Workers Comp Is A Time Bomb
A time bomb may go off soon in Workers Comp. The post title has hit the Workers Comp airwaves after the President of Liberty Mutual had made it at a recent presentation. I often do not necessarily agree with Liberty Mutual. However, in this case, I think the assertion is highly accurate.
The combined ratio for the Workers Comp market is 119%. The 119% is not the highest combined ratio in history. That means that when a carrier writes Workers Comp coverage it is at a loss. I have often commented in my presentations that Workers Comp carriers were writing low premiums and taking huge losses as they could recover it in the stock and bond markets. Now, they must invest it in fixed investments. Does this sound like a hard market is approaching?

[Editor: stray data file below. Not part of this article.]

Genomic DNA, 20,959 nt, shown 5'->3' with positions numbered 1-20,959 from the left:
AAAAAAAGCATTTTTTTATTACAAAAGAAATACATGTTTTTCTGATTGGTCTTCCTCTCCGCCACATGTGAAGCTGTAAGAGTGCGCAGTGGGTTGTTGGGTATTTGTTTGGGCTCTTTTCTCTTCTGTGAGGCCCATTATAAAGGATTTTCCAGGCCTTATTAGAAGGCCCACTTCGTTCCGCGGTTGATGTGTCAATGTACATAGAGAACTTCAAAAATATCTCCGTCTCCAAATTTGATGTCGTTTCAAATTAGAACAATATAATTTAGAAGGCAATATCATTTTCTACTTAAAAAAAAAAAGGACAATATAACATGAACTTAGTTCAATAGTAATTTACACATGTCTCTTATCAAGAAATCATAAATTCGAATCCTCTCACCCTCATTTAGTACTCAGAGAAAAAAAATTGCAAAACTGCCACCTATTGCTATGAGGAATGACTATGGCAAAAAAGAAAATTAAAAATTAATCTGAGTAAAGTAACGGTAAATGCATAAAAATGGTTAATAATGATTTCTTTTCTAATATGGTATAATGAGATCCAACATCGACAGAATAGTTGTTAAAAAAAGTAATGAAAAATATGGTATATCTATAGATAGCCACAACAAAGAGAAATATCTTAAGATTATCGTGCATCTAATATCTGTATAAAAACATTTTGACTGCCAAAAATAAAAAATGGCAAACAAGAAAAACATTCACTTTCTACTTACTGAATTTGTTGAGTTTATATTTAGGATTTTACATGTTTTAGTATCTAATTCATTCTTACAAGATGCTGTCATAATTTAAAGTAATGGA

A hard market is basically when carriers become very strict in their underwriting procedures. According to the old supply and demand model, if supply is cut and the demand is still strong, prices must increase to keep the market stable. If carriers become much more stringent, then employers with E-Mods of 1.2 and above will likely end up in risk pools/state funds which charge up to 400% more for the same coverage.
The telling statistic is as follows – according to the Wall Street Journal, John Doyle, the president and CEO of American International Group Inc.’s (AIG) U.S. property-casualty operations, said his unit had cut back on how much workers’ compensation coverage it sells. It now has annual premiums of about $800 million, compared with $3 billion in 2007.
So the largest writer of Workers Comp is now highly concerned about a hard market and one of the major writers of Workers Comp just cut their writing by 74%……Tick Tick Tick.
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